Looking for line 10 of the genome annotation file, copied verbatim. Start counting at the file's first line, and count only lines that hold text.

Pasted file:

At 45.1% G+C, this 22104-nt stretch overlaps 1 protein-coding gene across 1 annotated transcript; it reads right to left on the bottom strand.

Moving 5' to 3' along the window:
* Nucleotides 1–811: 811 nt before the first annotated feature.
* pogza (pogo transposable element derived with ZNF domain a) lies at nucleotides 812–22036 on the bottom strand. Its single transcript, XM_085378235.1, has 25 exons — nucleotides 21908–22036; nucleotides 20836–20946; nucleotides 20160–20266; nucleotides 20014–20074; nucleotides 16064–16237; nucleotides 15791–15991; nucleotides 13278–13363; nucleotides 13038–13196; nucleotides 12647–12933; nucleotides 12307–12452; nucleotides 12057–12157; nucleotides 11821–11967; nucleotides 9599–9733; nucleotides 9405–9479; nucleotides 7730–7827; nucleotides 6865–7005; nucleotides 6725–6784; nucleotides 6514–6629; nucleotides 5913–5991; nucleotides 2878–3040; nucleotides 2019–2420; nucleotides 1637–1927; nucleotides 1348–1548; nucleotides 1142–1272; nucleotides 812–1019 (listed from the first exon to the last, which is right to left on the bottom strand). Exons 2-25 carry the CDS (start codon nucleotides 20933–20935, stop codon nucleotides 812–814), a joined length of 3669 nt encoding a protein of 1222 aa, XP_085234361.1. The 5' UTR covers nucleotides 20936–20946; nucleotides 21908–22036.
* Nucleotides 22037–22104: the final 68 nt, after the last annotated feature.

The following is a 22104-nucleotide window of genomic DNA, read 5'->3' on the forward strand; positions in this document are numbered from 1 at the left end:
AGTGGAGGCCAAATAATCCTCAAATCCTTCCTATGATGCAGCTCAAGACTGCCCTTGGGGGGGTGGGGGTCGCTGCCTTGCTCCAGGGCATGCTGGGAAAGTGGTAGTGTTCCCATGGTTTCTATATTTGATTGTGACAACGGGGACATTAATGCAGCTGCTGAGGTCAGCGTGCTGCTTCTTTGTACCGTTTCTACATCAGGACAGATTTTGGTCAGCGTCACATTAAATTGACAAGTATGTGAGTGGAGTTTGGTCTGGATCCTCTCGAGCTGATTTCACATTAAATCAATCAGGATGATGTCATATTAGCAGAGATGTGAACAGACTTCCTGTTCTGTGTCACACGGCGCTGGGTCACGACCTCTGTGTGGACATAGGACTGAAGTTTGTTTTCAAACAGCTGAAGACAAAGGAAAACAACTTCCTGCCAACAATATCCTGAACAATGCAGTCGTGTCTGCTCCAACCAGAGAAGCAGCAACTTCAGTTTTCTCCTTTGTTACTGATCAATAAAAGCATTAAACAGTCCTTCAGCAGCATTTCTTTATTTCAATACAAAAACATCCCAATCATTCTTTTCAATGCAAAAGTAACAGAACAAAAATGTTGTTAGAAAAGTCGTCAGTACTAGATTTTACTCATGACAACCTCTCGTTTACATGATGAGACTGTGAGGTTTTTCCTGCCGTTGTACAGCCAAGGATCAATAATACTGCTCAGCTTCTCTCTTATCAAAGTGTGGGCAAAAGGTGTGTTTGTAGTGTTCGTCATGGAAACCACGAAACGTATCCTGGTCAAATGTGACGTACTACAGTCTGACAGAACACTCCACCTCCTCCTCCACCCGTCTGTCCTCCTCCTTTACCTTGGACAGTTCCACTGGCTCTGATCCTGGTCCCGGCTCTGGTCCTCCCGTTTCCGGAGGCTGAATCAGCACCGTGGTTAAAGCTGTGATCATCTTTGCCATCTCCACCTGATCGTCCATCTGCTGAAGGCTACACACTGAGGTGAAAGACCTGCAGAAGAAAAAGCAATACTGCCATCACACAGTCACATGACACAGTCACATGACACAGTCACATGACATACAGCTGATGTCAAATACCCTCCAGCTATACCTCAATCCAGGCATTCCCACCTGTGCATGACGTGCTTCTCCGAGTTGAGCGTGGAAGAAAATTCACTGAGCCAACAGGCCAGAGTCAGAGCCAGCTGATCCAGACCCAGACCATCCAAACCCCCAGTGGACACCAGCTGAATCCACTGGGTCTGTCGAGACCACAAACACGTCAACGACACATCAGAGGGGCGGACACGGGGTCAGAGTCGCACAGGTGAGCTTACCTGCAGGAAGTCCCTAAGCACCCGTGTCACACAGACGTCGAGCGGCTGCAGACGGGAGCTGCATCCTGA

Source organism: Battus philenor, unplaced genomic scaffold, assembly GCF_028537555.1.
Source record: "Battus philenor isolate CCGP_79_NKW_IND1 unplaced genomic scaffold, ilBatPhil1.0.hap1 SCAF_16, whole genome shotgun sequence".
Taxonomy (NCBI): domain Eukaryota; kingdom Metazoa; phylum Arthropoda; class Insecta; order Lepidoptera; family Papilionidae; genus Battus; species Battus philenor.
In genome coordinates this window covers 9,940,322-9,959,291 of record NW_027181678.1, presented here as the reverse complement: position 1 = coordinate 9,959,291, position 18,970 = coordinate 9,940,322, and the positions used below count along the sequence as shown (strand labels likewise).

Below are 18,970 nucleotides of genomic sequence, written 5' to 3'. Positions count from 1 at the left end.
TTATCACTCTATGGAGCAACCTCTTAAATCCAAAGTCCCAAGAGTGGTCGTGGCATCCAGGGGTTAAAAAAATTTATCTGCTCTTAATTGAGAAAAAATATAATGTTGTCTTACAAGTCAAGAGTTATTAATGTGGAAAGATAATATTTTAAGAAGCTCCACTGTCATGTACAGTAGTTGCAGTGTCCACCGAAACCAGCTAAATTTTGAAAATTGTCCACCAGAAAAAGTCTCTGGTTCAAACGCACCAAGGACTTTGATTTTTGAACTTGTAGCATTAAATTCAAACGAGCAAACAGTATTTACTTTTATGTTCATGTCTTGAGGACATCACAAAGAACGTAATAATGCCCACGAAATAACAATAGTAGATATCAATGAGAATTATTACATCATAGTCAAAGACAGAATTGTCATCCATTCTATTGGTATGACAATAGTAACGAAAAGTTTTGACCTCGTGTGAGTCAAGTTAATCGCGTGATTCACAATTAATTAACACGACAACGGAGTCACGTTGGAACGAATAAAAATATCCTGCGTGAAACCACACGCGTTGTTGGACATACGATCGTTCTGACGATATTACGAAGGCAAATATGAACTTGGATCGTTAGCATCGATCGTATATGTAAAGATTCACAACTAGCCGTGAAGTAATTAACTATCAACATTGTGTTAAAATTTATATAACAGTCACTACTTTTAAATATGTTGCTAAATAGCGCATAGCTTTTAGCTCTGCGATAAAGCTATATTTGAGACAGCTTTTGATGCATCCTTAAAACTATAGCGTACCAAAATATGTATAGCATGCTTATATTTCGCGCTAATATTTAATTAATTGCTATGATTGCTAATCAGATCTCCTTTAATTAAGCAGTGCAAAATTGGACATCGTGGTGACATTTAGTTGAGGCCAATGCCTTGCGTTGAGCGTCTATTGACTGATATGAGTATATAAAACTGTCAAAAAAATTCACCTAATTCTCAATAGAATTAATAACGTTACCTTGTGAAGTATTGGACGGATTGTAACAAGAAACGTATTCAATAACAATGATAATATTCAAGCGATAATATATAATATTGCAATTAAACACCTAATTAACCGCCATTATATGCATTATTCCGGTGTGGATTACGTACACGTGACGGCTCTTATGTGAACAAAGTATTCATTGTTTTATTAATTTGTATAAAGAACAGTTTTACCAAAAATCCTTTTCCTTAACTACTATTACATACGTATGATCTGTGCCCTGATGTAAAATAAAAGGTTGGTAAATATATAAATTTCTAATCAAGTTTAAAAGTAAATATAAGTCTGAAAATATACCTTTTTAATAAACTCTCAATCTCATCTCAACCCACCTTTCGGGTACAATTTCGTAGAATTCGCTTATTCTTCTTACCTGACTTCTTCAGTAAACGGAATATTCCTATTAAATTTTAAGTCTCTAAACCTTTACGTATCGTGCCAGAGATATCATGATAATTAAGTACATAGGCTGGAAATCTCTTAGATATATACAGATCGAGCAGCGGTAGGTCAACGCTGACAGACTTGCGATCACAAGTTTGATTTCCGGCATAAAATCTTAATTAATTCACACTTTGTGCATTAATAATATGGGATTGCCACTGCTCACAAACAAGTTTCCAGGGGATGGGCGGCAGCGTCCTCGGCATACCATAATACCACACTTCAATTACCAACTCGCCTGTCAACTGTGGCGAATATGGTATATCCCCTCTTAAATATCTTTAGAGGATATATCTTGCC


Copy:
Taxonomy (NCBI): domain Eukaryota; kingdom Metazoa; phylum Arthropoda; class Insecta; order Lepidoptera; family Papilionidae; genus Battus; species Battus philenor.